The 2nd derivative chart is coloured in blue and given by the line f”(x) = 30x + 4. Where f”(x) is negative (i.e., in the bottom half of the plot) then f(x) is said to be: “convex downwards.” Where f”(x) is positive (i.e., in the top half of the chart) then f(x) is said to be: “convex upwards“. The single point A is where f(x) changes from being convex downwards to being convex upwards (where f”(x) = 0), this is the inflection point (A) ,
The inflection point can be calculated from GeoGebra or from where the second derivative crosses 0, f’’(x) = 0, therefore x = -4/30 = -0.133.
Though the mathematical meaning is more precise and specific, you can see from the above discussion how the mathematical definition agrees, in general terms, with the point of change meaning that Kamala Harris is seeking to convey. By using the term “inflection point” she is indicating a turning point from heading in the direction of chaos and incompetence, to a new direction of certainty and inclusion.
Interestingly, Kamala didn’t borrow an alternative mathematical term “step function” which means a discontinuous jump from one state to a different state. A step function might have conveyed much of the same meaning: a jump from chaos and incompetence to certainty and inclusion. I suspect the term “inflection point” was used because it implies a more gradual change than “step function” and because it has more resonance with voters.
In a time of rapid technological change global business is becoming increasingly driven by the digital environment in which they operate . Strategic decisions around when to adopt new technology products and services are becoming crucial to success and even survival of whole organisations. Especially in this era of COVID. This is where the concept of an inflection point comes to play: it’s that point in time when investing in a new technology stands to gain the best return and competitive advantage. The concept is best illustrated with a chart of a sigmoid function or S-curve. We’ll use GeoGebra to construct the plot, similarly to that for the cubic function above:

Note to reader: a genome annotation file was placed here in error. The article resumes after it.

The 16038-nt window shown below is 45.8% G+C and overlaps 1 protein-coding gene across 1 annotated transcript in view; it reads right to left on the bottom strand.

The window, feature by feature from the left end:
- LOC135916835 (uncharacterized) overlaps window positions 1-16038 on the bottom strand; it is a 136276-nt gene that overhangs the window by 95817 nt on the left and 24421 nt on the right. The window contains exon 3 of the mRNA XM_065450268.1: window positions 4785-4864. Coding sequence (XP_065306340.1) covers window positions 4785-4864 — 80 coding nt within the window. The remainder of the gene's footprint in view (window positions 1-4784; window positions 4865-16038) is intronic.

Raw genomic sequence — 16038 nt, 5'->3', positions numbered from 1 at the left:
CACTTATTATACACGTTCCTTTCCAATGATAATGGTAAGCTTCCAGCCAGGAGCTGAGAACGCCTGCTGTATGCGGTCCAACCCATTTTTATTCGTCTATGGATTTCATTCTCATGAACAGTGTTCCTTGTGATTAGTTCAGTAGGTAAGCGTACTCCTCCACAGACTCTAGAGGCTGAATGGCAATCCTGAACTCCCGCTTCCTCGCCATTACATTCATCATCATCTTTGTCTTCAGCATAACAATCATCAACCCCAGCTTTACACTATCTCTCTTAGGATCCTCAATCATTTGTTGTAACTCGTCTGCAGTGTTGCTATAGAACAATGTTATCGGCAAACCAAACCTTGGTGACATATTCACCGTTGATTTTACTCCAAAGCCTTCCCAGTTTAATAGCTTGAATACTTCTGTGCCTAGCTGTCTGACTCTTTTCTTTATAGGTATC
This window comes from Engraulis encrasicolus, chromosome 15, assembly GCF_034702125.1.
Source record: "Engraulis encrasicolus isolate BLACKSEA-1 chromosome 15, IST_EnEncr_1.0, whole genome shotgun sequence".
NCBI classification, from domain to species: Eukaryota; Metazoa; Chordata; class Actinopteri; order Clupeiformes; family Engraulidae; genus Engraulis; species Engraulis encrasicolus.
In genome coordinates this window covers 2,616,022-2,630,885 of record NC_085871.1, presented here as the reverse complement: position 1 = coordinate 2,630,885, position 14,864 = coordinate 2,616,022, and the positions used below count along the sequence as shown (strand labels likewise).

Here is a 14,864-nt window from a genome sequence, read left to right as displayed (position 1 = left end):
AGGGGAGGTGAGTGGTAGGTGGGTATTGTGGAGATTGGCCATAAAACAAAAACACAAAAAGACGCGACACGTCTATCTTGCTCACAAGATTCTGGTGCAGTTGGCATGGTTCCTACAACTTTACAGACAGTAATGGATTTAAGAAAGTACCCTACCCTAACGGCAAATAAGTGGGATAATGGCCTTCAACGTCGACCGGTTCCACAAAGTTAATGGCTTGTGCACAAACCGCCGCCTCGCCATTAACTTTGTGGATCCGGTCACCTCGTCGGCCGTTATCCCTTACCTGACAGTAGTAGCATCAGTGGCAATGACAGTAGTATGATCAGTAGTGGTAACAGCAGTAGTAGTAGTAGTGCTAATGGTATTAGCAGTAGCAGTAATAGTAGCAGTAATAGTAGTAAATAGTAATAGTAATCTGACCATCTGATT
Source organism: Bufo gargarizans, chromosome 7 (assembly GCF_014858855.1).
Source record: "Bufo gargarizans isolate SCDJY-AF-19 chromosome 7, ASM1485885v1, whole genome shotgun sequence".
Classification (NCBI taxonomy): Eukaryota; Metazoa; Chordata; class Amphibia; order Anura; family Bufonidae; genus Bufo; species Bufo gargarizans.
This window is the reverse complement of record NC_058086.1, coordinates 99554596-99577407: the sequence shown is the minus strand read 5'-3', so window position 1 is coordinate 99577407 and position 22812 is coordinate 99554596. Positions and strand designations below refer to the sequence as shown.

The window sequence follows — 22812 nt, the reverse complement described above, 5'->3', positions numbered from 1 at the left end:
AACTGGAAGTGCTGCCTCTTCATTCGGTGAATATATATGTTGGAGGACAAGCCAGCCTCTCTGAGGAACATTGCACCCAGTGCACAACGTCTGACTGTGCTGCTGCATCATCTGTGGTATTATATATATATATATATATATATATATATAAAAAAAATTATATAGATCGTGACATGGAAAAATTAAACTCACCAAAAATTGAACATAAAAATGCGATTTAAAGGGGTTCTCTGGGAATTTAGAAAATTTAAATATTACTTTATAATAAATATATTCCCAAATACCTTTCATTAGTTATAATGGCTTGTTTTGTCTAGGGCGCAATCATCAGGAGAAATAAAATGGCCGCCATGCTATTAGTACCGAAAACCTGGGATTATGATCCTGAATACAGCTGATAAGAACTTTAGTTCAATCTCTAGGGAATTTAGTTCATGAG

The sigmoid curve (the green curve) combines aspects of the “step function” but it varies smoothly. The above plot shows the features that are important to a business interpretation of the “inflection point.” Too far to the left in the chart represents the introduction of a novel but immature technology. This is the “fad” stage.” When adopting technology at this immature stage, it’s too easy to choose a technology that will be superseded in the short term (the “wrong horse“). On the other hand, waiting too long, as shown on the right of the chart, will lead to the adoption of a mature but mainstreamed technology that no longer possesses an edge over the competition.
The middle point of the sigmoid curve is where the mathematical inflection point lies. This is the point where the second derivative curve (the orange curve) crosses the x -axis. The mathematical inflection point A represents a new technology at its “next big thing” stage of development. This is the stage where rapid adoption across the industry sector begins to take place.
The goal of business should be to anticipate wide-spread adoption at the mathematical inflection point A by selecting new technologies at the business inflection point B.
Adopting a new technology at the business infection point B gives the best return on investment by providing a competitive edge.
In summary, we have examined the meaning term “inflection point” from the speech by Kamala Harris at the Democratic Party Convention (D20) from a several perspectives. From the usage of the term in common language, the dictionary definition, its usage in mathematics of calculus and in its most recent usage in business.